The world’s second-richest man, Microsoft founder Bill Gates, was a major Irish bank bondholder ahead of the financial collapse that saw the taxpayer put on the hook for the €64bn bank bailout.
Gates was a bondholder in Anglo Irish Bank, Irish Nationwide Building Society, Bank of Ireland and Allied Irish Bank, according to filings seen by the Sunday Independent. The filings detail investments held by Gates’ Bill and Melinda Gates Foundation.
The identities of wealthy bondholders in the Irish banks, bailed out in most cases by Irish citizens, have never been revealed fully. Billionaire Chelsea owner Roman Abramovich emerged as a bondholder in Irish Nationwide after his investment vehicle Millhouse was involved in a UK lawsuit in which it tried to extract full payment for its bonds in the building society as part of a tender offer. Abramovich and his partners lost, but many other bondholders were repaid in full despite backing bust banks. German and French banks were the largest holders of Irish bank bonds.
Pressure from the ECB and US Treasury Secretary Tim Geithner on Ireland not to burn senior bondholders saw those French and German banks repaid when the Irish banks hit the skids. Some junior bondholders were burnt.
Filings show that the Gates Foundation trust held more than $34.6m (€26.7m) worth of bonds in Irish banks at the end of 2006. This included 7.29 million bonds in Anglo Irish and associated entities, which it valued at nearly $10.6m (€8.15m). The trust also listed a holding of 1.34 million Irish Nationwide bonds worth €2.02m. It also owned Bank of Ireland and Bank of Ireland (UK) bonds worth more than €7.7m as well as more than €5.54m in AIB bonds.
The Gates Foundation trust owned Irish bank bonds worth more than $20m (€16m) at the end of 2007. Its holding in Irish Nationwide Building Society bonds increased slightly in value to €2.05m. The trust also held 1.86 million bonds in Anglo Irish Asset Finance, which were valued at €3.52m, and €2.72m worth of Anglo Irish Bank Corporation bonds. The total value of the holdings in Anglo were down by almost €1.92m over the year.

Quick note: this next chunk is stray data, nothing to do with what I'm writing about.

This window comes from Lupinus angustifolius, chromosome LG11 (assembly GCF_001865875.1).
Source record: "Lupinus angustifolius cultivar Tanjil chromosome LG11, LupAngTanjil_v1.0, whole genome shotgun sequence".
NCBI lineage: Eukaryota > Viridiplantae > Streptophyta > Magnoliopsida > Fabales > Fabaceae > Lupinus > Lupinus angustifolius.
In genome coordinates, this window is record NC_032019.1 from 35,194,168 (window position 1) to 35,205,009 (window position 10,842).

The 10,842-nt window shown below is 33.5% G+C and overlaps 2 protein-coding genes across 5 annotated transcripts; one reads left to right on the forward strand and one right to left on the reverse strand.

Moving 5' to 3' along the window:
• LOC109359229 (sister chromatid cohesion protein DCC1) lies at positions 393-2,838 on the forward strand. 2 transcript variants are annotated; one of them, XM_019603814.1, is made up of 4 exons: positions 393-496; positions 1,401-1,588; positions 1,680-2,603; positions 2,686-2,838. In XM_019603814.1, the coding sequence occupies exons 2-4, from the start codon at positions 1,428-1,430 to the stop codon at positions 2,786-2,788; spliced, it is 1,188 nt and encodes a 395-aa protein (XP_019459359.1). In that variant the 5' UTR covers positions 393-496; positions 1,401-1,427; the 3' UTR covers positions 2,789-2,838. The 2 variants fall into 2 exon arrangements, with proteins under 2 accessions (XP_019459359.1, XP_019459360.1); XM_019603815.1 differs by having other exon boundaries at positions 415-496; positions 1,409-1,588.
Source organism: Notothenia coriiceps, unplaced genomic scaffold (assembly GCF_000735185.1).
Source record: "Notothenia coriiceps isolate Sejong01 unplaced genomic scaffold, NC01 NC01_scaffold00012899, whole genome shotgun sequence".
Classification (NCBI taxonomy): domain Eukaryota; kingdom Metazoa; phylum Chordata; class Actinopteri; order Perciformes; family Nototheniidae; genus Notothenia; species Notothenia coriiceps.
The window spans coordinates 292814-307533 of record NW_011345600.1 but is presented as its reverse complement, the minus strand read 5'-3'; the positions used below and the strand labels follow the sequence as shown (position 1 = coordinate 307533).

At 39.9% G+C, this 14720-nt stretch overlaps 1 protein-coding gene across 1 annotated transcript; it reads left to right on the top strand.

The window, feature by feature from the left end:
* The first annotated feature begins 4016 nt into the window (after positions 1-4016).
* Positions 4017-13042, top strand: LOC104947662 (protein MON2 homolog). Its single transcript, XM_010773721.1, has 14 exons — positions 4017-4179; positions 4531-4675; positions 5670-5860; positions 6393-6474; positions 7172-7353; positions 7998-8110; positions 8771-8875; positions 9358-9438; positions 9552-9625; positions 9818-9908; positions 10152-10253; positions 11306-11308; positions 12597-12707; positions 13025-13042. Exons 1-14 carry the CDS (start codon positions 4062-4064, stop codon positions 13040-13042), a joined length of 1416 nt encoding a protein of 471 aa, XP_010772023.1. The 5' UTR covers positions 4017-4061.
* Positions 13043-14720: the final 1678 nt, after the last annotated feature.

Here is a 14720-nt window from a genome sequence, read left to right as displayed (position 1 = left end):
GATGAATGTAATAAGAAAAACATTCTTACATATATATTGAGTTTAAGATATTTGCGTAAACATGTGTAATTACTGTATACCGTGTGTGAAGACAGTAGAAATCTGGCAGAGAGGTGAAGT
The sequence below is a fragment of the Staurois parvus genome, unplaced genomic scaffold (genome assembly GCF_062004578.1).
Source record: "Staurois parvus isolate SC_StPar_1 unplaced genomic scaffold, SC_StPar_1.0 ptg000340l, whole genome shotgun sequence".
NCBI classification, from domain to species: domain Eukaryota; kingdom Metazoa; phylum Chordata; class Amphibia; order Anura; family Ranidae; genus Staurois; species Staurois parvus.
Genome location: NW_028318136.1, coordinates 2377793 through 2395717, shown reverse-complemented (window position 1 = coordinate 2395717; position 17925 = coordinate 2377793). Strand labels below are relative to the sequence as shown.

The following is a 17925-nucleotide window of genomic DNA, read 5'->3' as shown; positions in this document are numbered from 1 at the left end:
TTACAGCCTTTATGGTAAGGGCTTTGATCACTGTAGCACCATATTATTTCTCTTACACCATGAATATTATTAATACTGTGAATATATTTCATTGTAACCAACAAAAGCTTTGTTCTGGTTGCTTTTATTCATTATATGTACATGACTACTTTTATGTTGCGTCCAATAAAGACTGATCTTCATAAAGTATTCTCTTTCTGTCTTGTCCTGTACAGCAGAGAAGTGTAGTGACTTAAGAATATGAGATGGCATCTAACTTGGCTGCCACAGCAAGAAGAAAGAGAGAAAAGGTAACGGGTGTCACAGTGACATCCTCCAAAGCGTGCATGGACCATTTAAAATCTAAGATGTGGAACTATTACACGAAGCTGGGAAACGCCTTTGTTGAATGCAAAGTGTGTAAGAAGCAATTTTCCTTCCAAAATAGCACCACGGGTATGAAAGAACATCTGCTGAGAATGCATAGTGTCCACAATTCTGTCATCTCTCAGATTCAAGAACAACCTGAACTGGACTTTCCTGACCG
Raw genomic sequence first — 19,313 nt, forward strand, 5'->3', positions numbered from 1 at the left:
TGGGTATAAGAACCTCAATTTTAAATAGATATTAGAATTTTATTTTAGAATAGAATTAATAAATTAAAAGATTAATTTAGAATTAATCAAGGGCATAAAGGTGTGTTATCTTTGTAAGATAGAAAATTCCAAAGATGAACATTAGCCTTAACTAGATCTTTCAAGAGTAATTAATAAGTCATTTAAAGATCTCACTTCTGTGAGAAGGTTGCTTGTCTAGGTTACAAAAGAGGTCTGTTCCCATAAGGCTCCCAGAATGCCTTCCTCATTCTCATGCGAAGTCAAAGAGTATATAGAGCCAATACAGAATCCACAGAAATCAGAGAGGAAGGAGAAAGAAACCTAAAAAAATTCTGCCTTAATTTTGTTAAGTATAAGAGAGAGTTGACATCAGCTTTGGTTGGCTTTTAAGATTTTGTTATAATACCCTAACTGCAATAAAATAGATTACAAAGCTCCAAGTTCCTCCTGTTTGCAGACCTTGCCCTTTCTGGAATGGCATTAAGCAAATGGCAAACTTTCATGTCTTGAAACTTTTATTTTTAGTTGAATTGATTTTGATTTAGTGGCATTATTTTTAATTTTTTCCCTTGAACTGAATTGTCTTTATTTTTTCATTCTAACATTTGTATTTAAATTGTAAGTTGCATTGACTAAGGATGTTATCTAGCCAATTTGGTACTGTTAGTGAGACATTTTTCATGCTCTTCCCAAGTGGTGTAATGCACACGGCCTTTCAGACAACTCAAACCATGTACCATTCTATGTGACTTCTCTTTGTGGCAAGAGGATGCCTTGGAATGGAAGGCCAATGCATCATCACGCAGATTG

The investments also included about €1.41m of bonds in AIB UK, another 2.5 million Irish Life & Permanent bonds valued at €2.81m and €3.02m worth of Bank of Ireland (UK) bonds.
The Bill and Melinda Gates Foundation did not comment last week. The Gates Foundation, based in Seattle, is the largest private endowment fund in the world, with about €28bn in its coffers for good causes. The primary aims of the foundation are, “globally, to enhance healthcare and reduce extreme poverty, and in America, to expand educational opportunities and access to information technology”.
The foundation is also backed by the ‘Sage of Omaha’ Warren Buffett – another of the world’s richest men. In 2006, Buffett donated €1.2bn worth of shares in his Berkshire Hathaway group to the foundation.
The charitable trust invests the money and assets that it has not yet distributed or earmarked for grants, holding stakes in listed companies and in corporate and sovereign bonds as well as foreign exchange trading.
Most recent regulatory filings for 2011 show that the Gates Foundation owned nearly 99 million shares in Bank of Ireland, which would be worth about €17m at current prices. The foundation also held 26,411 shares in bookmaker Paddy Power, worth €1.63m at current prices and about €20,000 worth of shares in Independent News & Media.